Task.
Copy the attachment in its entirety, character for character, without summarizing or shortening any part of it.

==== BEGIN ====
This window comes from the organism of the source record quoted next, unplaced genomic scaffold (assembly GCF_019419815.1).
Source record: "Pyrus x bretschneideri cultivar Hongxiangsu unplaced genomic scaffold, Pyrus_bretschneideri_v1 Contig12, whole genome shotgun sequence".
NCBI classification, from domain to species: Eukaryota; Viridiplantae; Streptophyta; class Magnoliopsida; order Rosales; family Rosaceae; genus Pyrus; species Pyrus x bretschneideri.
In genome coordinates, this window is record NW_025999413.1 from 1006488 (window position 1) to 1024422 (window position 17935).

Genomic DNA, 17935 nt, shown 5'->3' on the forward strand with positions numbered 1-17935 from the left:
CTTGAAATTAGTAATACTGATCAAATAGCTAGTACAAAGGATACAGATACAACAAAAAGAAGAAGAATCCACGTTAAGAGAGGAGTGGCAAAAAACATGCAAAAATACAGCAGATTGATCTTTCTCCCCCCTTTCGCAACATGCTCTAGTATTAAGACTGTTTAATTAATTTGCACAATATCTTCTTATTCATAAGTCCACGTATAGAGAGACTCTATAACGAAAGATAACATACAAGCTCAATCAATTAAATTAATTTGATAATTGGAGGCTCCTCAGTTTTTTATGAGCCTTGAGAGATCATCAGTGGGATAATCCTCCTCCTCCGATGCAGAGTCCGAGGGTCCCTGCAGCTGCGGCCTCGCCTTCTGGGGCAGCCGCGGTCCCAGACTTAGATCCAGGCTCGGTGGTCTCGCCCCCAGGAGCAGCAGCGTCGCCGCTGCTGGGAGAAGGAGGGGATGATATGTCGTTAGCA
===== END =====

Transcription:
This window comes from the organism of the source record quoted next, unplaced genomic scaffold (assembly GCF_019419815.1).
Source record: "Pyrus x bretschneideri cultivar Hongxiangsu unplaced genomic scaffold, Pyrus_bretschneideri_v1 Contig12, whole genome shotgun sequence".
NCBI classification, from domain to species: Eukaryota; Viridiplantae; Streptophyta; class Magnoliopsida; order Rosales; family Rosaceae; genus Pyrus; species Pyrus x bretschneideri.
In genome coordinates, this window is record NW_025999413.1 from 1006488 (window position 1) to 1024422 (window position 17935).

Genomic DNA, 17935 nt, shown 5'->3' on the forward strand with positions numbered 1-17935 from the left:
CTTGAAATTAGTAATACTGATCAAATAGCTAGTACAAAGGATACAGATACAACAAAAAGAAGAAGAATCCACGTTAAGAGAGGAGTGGCAAAAAACATGCAAAAATACAGCAGATTGATCTTTCTCCCCCCTTTCGCAACATGCTCTAGTATTAAGACTGTTTAATTAATTTGCACAATATCTTCTTATTCATAAGTCCACGTATAGAGAGACTCTATAACGAAAGATAACATACAAGCTCAATCAATTAAATTAATTTGATAATTGGAGGCTCCTCAGTTTTTTATGAGCCTTGAGAGATCATCAGTGGGATAATCCTCCTCCTCCGATGCAGAGTCCGAGGGTCCCTGCAGCTGCGGCCTCGCCTTCTGGGGCAGCCGCGGTCCCAGACTTAGATCCAGGCTCGGTGGTCTCGCCCCCAGGAGCAGCAGCGTCGCCGCTGCTGGGAGAAGGAGGGGATGATATGTCGTTAGCA